Thomas Moore was an 18-year-old street-smart kid who grew up on his own in Monticello, N.Y. He joined the Navy on Sept. 10, 1940.
“I had no home and no parents. I was out on the street by myself. I was a bum,” the heavy-set man with short cropped white hair recalled as he sat in an easy-chair in his south Punta Gorda, Fla. home. “I always wanted to go to sea. As a kid I read lots of sea stories. They fascinated me.”
His naval career began before the war on the heavy cruiser USS Minneapolis based in Pearl Harbor. He was a middleweight fighter on the ship’s boxing team.
“I was a pretty good boxer for my age having come off the streets. I fought a lot of derelicts when I was a bum,” he said.
Moore was in the brig recovering from a night on the town when his life changed dramatically.
The Asiatic Fleet was looking for replacement sailors. It was 1941 and the word was out among the fleet that the Japanese were about to attack Pearl Harbor. Many sailors decided to get out of the Navy when their hitches were up. They wanted to get a civilian job and escape the coming war.
Moore was transferred to the USS Perch, stationed in Manila, Philippines as a replacement. When he arrived four days late, Lt. Cmdr. Dan Hurt, the sub’s skipper, said he would overlook Moore’s tardiness.
“Those were the first kind words I got in the Navy. I loved him right off the bat,” he said with tears in his eyes six decades later. “The old man told me to report to K.G. Schacht, the gun captain. He made me a torpedoman even thought I had no training.”
K. G. had been an All-American end on the Naval Academy’s football team in the 1930s. He became a legendary sailor during World War II and eventually became a senior admiral.
The day after the Japanese attacked Pearl—Dec. 7, 1941—they bombed the Navy Yard in Manila. The Perch’s crew was in the process of rebuilding three of her four diesel engines. The guts of the 16 cylinder engines were spread all over.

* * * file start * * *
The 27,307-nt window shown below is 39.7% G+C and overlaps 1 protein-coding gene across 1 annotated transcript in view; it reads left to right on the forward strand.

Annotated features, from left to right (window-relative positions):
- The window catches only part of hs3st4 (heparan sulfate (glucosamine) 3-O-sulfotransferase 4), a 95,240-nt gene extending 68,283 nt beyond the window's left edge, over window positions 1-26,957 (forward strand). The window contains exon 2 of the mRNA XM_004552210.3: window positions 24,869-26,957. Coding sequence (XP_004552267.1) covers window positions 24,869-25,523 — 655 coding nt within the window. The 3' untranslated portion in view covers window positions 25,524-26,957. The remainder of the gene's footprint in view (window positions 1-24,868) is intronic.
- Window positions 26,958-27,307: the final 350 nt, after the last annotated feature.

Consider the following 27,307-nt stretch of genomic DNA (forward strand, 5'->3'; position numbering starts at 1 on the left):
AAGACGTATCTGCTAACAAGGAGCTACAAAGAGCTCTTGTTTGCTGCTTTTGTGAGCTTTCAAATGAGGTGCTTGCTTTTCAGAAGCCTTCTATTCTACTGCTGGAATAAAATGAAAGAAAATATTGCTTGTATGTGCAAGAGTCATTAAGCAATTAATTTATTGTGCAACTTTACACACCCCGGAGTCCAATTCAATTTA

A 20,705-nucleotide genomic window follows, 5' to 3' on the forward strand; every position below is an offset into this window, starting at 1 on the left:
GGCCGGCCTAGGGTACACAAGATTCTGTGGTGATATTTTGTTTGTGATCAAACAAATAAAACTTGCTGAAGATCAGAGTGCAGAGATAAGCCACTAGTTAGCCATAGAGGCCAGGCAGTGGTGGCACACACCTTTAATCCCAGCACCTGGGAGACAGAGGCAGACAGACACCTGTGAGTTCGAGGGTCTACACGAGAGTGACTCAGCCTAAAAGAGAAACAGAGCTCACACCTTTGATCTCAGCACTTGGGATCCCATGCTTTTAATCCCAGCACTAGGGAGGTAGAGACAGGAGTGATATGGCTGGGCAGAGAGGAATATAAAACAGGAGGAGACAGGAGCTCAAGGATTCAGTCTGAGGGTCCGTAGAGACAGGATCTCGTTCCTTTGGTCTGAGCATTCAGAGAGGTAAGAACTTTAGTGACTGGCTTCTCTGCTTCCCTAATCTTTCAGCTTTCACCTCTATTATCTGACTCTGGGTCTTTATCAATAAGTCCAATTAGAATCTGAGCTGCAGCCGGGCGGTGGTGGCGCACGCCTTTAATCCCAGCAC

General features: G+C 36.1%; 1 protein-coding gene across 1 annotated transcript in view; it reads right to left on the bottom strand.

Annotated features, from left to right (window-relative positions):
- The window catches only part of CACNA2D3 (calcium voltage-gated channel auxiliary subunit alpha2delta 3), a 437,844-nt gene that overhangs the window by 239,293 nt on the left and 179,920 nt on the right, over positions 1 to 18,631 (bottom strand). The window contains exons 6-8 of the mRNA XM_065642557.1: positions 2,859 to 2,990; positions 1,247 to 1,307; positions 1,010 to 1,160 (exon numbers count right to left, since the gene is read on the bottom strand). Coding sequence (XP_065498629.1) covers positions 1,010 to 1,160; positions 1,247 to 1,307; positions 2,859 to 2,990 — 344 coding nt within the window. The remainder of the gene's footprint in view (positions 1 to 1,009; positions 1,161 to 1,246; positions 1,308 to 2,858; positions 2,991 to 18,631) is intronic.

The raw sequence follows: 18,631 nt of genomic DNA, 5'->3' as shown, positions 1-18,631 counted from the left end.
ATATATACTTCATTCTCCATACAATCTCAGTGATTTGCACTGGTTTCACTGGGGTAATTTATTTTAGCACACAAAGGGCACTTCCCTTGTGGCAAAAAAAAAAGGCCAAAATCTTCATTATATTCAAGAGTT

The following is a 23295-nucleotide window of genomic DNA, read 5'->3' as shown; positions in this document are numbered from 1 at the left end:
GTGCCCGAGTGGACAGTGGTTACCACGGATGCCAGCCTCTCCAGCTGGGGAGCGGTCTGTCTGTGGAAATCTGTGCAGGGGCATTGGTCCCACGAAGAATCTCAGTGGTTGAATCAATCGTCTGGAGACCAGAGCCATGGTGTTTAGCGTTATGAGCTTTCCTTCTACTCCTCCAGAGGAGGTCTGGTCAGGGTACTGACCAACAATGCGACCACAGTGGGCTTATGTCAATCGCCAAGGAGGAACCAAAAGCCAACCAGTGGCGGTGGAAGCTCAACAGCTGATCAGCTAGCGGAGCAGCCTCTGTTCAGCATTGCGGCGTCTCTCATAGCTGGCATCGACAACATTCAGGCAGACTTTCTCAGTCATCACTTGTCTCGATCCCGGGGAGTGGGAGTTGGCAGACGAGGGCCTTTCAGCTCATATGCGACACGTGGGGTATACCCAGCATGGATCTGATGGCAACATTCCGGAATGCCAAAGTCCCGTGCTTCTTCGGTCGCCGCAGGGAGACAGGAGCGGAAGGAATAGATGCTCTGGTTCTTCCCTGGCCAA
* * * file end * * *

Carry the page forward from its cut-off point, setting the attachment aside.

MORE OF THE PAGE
“We had to strike everything blew, seal up the boat and dive to escape the attack,” Moore said. “After the Jap planes flew off it took us 72 hours, working day and night, to get the engines rebuilt and the sub running.”
Several days later Moore went on his first war patrol aboard the Perch. During the 39-day cruise they never once saw the sun. The submarine remained under during the day and surfaced to recharge its batteries only at night.
They encountered numerous enemy ships. The Perch fired 20 of her torpedoes at Japanese ships, but only one scored a hit. The others didn’t work for one reason or another. Their one success took place off the entrance to the port of Hong Kong.
“A merchantman steamed out of the harbor and we sunk her with a single torpedo. But there was an old Japanese coal-burning cruiser with her. The cruiser’s float plane spotted our periscope and the cruiser dropped a couple of depth charges that missed us.
“The old man took her down. We sat on the bottom for eight hours hoping the cruiser would go away,” he said. “We couldn’t hear anything on our sonar, so the captain decided to surface thinking the cruiser was gone.
“We came up at 3 a.m. When we did the cruiser was sitting 200 yards away. They turned a big spotlight on us. The old man yelled, ‘Take her down! Take her down!’”
The sub’s skipper got his boat below and took evasive action. Because the cruiser’s electronics were deficient, the sub eluded the enemy and escaped.
On Feb. 3, 1942 the Perch sailed out of Port Darwin, Australia with Moore aboard. It was the beginning of his second cruise. The submarine was on a reconnaissance mission to determine what the Japanese were up to in their area. The enemy was about to take control of the Dutch East Indies and invade Borneo or Java.
“I don’t know whether I’m supposed to say this, but we were in the Dutch East Indies when our boat spotted a Japanese convoy while submerged. The officer on duty was reading, ‘For Whom the Bell Tolls.’ He got so wrapped up in the book he forgot to lower the periscope.